See photos of the victims on Facebook.
It was an unimaginable act of terrorism that took the lives of 13 Alexandria residents on Sept. 11, 2001. On Saturday, Sept. 10 at 5 p.m., the City of Alexandria will hold a ceremony to mark the 15th anniversary of what remains the worst terrorist attack in U.S. history.
The hour-long event, to be held in Market Square, will pay tribute to those who responded to the attacks and will feature remarks from Mayor Allison Silberberg and representatives from the Alexandria Police Department, Fire Department and Sheriff’s Office.
The tribute will include the “Return to Quarters” bell-ringing ceremony and musical performances by the Alexandria Harmonizers and the City of Alexandria Pipes and Drums. The program is free and will be held rain or shine.
Remembering Alexandria’s victims of 9-11
Spc. Craig Amundson
Spec. Craig S. Amundson, 28, was assigned to the Army's Office of the Deputy Chief of Staff for Personnel as a graphic artist and was at work at the Pentagon the morning of Sept. 11, 2001. He was posthumously awarded the Purple Heart and Meritorious Service Award.
Eddie A. Dillard
Eddie A. Dillard, 54, was a passenger aboard American Airlines flight 77. He left behind a wife of 15 years, Rosemary, and one son, Edrick L. Dillard.
Capt. Robert Edward Dolan
Captain Robert Dolan, 43, was working on the first floor of the Pentagon as head of the U.S. Navy’s Strategy and Concepts Branch when American Airlines Flight 77 struck the building. He was a graduate of the U.S. Naval Academy and commander of the USS John Hancock.
Diane M. Hale-McKinzy
Diane Hale-McKinzy, 38, was a civilian employee for the U.S. Army at the Pentagon. Born in Lithonia, Ga., she served in the Army for four years before beginning a career in civil service.
Bryan C. Jack
Bryan C. Jack, 48, was on American Airlines Flight 77 when the plane struck the Pentagon, where he worked as the head of the Defense Department’s programming and fiscal economics division. Jack and his longtime companion, artist Barbara Rachko, were married on June 16, 2001, just 87 days before his death.
Steven D. Jacoby
Steven “Jake” Jacoby, 43, was the chief operating officer of Metrocall and a passenger on American Airlines Flight 77. A community leader, Jacoby sat on the board of Men Against Breast Cancer and was actively involved with the Camp Fantastic Special Love charity golf tournament as well as Catholic Charities.
Terence M. Lynch
Terence Michael Lynch, 49, was one of three consultants from Booz, Allen and Hamilton who perished during a meeting at the Pentagon. On the day of his death, he was attending a meeting to extend survivor benefits to military families.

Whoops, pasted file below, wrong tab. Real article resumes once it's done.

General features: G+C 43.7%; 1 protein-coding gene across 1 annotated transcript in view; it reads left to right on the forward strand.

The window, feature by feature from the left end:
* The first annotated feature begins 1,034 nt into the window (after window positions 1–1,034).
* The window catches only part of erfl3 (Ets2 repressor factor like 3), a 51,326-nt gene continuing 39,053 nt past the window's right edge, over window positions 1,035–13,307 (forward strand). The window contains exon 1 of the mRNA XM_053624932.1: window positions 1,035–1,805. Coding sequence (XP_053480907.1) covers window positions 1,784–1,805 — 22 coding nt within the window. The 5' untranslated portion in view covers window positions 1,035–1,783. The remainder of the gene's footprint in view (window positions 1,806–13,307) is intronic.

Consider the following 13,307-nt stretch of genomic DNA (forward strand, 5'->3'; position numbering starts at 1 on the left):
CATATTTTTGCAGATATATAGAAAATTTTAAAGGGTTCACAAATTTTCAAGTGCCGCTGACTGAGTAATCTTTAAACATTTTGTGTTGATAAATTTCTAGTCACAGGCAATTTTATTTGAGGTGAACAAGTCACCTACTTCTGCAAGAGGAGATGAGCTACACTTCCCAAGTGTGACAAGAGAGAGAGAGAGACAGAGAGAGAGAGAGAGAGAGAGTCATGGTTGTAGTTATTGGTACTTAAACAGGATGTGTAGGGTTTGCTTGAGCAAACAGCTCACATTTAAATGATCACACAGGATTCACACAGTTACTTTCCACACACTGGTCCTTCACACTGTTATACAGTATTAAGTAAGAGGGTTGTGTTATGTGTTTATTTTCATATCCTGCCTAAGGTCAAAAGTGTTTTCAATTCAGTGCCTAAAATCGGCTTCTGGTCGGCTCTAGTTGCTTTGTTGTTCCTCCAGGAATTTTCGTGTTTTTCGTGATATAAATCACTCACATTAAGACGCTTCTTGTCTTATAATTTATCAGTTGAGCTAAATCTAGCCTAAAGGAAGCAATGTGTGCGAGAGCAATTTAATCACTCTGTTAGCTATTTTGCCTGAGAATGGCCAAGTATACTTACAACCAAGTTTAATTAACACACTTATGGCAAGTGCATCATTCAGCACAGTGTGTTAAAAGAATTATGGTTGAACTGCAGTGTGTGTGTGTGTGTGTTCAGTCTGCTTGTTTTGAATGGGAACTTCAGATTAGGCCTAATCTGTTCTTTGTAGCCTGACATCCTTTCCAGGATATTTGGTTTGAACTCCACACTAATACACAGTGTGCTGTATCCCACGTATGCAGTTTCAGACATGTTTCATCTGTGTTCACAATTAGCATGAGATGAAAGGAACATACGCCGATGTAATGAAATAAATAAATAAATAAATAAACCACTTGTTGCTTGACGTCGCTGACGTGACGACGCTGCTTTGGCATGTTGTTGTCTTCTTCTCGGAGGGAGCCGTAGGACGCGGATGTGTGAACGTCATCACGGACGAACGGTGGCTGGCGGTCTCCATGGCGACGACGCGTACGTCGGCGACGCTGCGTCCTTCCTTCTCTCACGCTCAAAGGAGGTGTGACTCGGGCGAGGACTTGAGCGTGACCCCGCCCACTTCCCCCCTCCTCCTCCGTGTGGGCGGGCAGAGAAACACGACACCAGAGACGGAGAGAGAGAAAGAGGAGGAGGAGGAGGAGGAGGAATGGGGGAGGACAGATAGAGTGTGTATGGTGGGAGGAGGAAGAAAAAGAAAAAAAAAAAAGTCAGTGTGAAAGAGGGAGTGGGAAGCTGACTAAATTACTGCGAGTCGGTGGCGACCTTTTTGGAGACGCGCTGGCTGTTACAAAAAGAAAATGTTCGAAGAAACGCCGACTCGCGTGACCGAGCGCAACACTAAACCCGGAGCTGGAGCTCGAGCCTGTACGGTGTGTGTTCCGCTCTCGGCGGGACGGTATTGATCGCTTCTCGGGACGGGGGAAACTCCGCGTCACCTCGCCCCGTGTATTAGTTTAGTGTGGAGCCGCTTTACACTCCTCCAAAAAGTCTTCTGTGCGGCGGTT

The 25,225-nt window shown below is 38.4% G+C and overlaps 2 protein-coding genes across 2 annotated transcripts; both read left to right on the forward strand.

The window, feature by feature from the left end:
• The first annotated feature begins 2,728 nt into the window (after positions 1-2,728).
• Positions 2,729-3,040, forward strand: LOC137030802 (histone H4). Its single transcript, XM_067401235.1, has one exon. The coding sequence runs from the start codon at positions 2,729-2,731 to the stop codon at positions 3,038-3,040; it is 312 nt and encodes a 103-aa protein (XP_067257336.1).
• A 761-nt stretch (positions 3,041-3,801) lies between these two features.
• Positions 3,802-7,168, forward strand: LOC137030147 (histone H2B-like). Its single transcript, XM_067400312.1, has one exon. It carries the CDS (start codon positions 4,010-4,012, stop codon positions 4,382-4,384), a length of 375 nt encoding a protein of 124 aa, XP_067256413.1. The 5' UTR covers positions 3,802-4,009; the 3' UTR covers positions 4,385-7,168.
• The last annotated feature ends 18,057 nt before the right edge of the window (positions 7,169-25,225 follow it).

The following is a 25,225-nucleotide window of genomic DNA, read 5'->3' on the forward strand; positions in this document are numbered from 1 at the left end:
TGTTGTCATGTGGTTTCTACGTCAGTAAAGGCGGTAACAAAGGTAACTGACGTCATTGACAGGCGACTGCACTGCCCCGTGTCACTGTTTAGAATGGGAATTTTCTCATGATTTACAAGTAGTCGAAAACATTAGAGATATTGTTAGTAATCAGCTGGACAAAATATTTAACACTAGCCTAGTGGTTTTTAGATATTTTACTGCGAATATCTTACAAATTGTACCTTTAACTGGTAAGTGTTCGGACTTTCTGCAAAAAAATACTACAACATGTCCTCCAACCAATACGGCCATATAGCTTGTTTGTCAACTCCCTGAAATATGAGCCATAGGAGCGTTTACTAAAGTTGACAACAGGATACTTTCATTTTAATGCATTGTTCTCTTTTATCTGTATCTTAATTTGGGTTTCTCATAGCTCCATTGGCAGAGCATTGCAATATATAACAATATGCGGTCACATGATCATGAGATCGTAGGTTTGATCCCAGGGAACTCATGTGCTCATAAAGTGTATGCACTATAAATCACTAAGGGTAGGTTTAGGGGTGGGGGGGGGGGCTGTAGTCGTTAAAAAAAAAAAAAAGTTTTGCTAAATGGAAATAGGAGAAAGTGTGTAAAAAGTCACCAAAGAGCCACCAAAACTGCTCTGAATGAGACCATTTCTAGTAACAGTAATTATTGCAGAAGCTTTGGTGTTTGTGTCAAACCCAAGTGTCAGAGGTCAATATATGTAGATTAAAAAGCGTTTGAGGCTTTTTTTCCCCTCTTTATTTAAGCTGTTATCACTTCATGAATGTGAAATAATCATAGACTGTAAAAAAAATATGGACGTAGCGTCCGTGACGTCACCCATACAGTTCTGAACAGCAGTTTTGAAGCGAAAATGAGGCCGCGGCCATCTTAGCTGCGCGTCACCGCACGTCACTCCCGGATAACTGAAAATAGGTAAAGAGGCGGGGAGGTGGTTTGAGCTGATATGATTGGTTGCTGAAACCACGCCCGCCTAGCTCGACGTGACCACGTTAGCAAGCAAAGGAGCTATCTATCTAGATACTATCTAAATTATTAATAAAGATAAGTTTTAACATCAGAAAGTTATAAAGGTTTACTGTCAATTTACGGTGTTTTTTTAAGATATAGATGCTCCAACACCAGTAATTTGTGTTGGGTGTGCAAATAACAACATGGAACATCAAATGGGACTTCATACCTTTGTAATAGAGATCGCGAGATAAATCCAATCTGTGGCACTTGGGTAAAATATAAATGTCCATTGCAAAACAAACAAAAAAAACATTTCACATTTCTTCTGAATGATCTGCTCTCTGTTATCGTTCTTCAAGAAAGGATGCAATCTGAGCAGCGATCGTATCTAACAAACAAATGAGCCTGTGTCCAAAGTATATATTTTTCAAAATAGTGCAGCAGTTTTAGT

Maj. Clifford L. Patterson Jr.
Major Clifford L. Patterson, Jr., 33, was a native of Washington D.C. and graduate of St. John’s College High School. In 1991 he graduated from Howard University as a Distinguished Military Graduate. He was working at the Pentagon on Sept. 11, 2001.
Cmdr. Robert Allan Schlegel
Cmdr. Robert A. Schlegel, 38, followed his father and brothers in the Navy. Prior to being posted to the Pentagon, he was executive officer of the USS Arthur W. Radford, a 9,000-ton destroyer.
Lt. Col. Gary F. Smith (Ret.)
Retired Army Lt. Col. Gary Smith, 55, was at a meeting at the Pentagon when American Airlines Flight 77 struck. A resident of Waynewood, Smith coached his daughter’s soccer teams, kept time for the West Potomac High School track team and was a fixture at high school football games on Friday nights.
Norma Lang Steuerle
Norma Lang Steuerle, 54, was active in the Old Town community as a clinical psychologist and through Blessed Sacrament Catholic Church. She was aboard American Airlines Flight 77 en route to visit a daughter in Japan and her husband Eugene, who was teaching a seminar in Singapore.
Sandra C. Taylor
Sandra Carol Taylor, 50, worked as a civilian for the U.S. Army for 30 years and at the Pentagon for almost 10. She was a volunteer at the Hospice of Northern Virginia and at the time of her death was engaged to Timothy Dudgeon.
Meta L. Waller
Meta L. Waller, 60, was a 12-year civilian employee of the U.S. Army at the Pentagon and was at her desk when the hijacked airliner struck the building. Named after her grandmother, the African American sculptor Meta Warrick Fuller, Waller received a master’s degree in government from Harvard University and was active in civil rights affairs.